ABSTRACT

S. Hrg. 107-142: FEMA'S Role in Managing Bioterrorist Attacks and the Impact of Public Health Concerns on Bioterrorism Preparedness: Hearing before the International Security, Proliferation, and Federal Services Subcommittee of the Committee on Governmental Affairs, United States Senate, One Hundred Seventh Congress, First Session, July 23, 2001   [open pdf - 2MB]

S. Hrg. 107-142: This hearing discusses what the Federal Government is doing to prepare our local communities for bioterrorism. Bioterrorism is different from other forms of terrorism. A bioterrorist attack will not be preceded by a large explosion. First responders will be the physicians and nurses in our local hospitals and emergency rooms, who may not realize that there has been an attack for days or weeks. Preparing for biological events should not be limited to worst-case scenarios, where thousands of Americans die from an intentional release of anthrax or smallpox. A simple and perhaps more likely hostile act of infecting a population with food poisoning would also overwhelm most area hospitals. Naturally occurring emergency infectious diseases can do just as much damage. We must ensure that hospitals and medical professionals are equipped to deal with these threats. There are three things we must do to deal with a biological event: (1) continuous surveillance so that an unusual event can be recognized, (2) active investigation for a quick and decisive diagnosis, and (3) an emergency response. These are the areas that local and State planners concentrate on while preparing their own response plans. These are also the areas where the Federal Government can help. But how much are Federal programs that are designed to help local communities prepare for biological events, in fact, helping? Are they addressing local planners primary concerns and needs? Statements, letters, and material submitted for the record include those of the following: Daniel K. Akaka, Thad Cochran, Max Cleland, Bruce Baughman, Scott R. Lillibridge, Tara J. O'Toole, and Dan Hanfling.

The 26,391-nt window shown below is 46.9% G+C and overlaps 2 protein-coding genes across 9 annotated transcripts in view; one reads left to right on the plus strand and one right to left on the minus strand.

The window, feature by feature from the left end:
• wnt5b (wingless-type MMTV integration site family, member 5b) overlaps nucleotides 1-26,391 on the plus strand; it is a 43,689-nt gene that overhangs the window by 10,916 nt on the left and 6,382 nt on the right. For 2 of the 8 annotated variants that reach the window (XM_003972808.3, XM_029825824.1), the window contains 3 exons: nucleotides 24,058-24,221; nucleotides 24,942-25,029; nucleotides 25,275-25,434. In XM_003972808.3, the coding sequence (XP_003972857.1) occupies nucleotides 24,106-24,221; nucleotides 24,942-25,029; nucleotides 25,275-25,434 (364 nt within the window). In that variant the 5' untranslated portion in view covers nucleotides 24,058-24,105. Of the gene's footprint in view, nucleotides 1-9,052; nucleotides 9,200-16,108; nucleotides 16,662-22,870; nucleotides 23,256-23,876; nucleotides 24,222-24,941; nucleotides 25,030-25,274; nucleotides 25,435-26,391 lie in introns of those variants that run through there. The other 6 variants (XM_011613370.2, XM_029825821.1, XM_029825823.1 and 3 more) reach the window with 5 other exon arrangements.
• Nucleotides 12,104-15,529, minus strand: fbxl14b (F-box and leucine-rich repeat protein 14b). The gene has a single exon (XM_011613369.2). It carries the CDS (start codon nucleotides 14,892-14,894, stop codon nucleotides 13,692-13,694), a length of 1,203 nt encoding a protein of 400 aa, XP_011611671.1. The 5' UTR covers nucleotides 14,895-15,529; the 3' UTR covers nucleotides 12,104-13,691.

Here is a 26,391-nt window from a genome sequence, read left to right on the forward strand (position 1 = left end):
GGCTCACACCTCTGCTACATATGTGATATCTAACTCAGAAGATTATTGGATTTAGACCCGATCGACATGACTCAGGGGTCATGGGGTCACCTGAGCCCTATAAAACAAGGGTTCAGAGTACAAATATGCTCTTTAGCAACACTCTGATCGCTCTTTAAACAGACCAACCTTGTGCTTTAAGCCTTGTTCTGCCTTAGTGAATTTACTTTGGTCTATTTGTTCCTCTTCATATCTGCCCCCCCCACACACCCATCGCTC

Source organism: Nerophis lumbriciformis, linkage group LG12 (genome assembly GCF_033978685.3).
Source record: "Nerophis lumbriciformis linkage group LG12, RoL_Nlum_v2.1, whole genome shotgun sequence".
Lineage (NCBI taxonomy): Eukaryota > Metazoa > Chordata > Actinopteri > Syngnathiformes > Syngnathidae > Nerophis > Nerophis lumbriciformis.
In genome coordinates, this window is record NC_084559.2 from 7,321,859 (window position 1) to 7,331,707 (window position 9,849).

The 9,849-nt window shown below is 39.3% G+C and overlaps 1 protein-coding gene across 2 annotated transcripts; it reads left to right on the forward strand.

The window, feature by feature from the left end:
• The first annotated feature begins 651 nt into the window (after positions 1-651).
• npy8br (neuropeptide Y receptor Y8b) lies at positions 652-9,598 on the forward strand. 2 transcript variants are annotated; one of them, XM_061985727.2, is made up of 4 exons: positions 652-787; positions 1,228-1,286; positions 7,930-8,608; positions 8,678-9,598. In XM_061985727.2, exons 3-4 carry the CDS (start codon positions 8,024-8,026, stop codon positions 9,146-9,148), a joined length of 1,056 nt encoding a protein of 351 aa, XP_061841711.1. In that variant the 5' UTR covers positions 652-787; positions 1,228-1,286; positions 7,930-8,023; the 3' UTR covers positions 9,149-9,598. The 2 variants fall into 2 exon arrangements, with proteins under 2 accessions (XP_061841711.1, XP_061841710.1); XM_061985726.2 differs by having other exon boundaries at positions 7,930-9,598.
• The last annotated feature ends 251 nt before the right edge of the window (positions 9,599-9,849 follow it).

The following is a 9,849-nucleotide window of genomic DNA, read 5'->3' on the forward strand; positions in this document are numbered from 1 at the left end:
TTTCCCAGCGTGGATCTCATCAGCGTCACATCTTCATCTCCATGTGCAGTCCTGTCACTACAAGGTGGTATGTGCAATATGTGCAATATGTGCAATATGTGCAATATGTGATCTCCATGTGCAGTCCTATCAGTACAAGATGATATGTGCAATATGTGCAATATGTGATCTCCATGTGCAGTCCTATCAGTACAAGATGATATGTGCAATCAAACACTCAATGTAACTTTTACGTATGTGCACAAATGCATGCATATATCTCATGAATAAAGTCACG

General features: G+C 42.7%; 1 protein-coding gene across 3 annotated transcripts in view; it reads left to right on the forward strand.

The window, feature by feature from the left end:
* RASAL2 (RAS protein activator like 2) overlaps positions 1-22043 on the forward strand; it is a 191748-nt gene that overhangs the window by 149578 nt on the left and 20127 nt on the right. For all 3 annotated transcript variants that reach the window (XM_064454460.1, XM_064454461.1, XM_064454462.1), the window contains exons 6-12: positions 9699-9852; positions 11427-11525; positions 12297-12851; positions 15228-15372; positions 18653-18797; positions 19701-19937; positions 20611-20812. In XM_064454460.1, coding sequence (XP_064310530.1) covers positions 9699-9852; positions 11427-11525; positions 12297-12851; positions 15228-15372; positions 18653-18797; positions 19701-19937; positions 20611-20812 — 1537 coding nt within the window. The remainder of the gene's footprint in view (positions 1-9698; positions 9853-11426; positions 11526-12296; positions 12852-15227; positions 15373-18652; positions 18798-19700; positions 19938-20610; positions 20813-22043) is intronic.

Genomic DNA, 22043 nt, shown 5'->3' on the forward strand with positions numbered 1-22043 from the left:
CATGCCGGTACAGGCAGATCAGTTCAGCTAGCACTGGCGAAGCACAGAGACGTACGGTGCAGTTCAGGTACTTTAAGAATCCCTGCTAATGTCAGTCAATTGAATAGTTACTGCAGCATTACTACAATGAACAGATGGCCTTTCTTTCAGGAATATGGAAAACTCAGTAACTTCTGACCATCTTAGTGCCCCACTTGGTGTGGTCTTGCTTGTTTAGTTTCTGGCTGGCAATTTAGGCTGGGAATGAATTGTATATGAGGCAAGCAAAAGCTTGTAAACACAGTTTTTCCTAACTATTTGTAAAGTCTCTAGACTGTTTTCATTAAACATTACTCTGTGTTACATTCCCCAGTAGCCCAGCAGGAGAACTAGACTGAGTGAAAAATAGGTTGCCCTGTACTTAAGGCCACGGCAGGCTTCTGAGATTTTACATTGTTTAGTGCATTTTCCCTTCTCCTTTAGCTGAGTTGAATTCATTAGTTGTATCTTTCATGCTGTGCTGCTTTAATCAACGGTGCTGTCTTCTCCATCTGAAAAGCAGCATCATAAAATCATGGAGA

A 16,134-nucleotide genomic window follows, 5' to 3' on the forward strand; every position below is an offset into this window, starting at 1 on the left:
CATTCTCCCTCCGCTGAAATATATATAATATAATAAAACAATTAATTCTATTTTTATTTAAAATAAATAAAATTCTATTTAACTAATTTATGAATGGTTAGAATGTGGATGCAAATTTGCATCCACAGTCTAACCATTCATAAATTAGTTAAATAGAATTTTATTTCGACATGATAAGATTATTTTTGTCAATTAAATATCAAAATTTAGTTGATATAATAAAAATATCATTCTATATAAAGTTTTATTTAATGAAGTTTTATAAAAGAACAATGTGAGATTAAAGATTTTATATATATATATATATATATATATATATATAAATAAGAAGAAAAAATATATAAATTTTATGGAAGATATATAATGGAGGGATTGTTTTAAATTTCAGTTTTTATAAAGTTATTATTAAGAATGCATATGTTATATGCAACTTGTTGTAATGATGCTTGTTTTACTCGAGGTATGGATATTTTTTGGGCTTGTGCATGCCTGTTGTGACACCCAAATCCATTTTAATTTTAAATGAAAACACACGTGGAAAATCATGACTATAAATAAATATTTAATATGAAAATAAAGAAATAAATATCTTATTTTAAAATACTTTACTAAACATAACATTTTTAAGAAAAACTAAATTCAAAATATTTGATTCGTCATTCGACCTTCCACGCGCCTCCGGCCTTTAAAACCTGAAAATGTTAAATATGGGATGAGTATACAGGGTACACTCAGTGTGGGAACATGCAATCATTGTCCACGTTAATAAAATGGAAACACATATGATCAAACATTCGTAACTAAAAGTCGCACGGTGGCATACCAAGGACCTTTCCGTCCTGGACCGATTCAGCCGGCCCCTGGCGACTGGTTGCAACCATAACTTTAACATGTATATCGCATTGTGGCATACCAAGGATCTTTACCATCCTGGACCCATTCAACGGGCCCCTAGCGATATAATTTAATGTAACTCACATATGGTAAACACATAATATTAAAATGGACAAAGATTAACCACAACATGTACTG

Report Number:
S. Hrg. 107-142; Senate Hearing 107-142
Publisher:
Date:
2001
Copyright:
Public Domain
Format:
pdf
Media Type:
application/pdf
URL:
Help with citations